Saturday, July 28th, 2018

Driver who fled police gets 54-month sentence

By Ed Gebert
WAPAKONETA - A Phillipsburg man who in April led police on a 22-minute pursuit through western Auglaize and southeastern Mercer County was sentenced on Friday to 54 months in prison.
Christopher W. Thornton, 39, was sentenced in Auglaize County Common Pleas Court on one fourth-degree felony count of theft of a motor vehicle, one third-degree felony count of fleeing and eluding and a first-degree misdemeanor count of child endangering. Thornton pleaded guilty to the charges on June 6.
Auglaize County Prosecutor Edwin A. Pierce asked the court for the maximum sentence, noting prison time for the two felonies must be served consecutively while prison for the misdemeanor charge must be served concurrently with the felonies, according to state law.
Defense attorney Gerald D. Siesel instead asked for mercy for his client and presented seven letters from Thornton's family, friends and co-workers, which cited Thornton's good character. Thornton said at the hearing that his ex-girlfriend had moved into his house, and he soon afterward became hooked on methamphetamine. According to statements read in court, Thornton was under the influence of meth at the time of the incident.
Thornton also said he had believed he was being followed by drug dealers who wanted to hurt him on April 19, when he decided to take a vehicle from Phil's One Stop Marathon in St. Marys. He said he had planned to take one car, but his 9-year-old daughter objected and drew his attention to a Jeep, which he said he took after placing his daughter in the front seat.
He drove south from the station without turning on the headlights, traveling many back roads in Auglaize County, according to court records. He reportedly was pursued by numerous police vehicles through Auglaize County and into Mercer County before the pursuit ended in the 1100 block of Goettemoeller Road, southwest of Maria Stein.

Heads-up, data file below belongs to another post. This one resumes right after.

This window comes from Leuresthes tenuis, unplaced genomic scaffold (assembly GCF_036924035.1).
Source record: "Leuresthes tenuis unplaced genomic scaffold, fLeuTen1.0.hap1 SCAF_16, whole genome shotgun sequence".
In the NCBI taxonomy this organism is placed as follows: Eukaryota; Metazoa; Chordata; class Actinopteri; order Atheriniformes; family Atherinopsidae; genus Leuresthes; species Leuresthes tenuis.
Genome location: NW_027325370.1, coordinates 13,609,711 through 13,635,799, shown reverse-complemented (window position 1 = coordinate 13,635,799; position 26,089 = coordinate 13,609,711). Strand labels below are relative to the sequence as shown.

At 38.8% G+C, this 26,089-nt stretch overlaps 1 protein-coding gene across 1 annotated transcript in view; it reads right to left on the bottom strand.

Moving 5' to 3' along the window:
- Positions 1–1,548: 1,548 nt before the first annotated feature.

Judge Frederick Pepple noted that Thornton's adult criminal record spanned from 1998-2013, covering four and one-half pages, and noted that Thornton had been ordered to go through anger-management classes.
"This is a guy who steals a Jeep, drives without the lights on, says that these people were chasing him, but even after it's extremely clear that he's dealing with police officers, (he still doesn't stop). Instead, you continue to fight the cops, even when you're in the Auglaize County Correctional Center, which makes your story not believable," Pepple said.
In addition to time in prison, Thornton's sentence includes a mandatory driver's license suspension for three years, $4,907 in restitution to two police agencies for damages incurred by their cars during the pursuit and post-release control of up to three years.
Pepple cautioned Thornton to behave himself while in prison, noting, "You don't exactly have a great history with controlling your temper."
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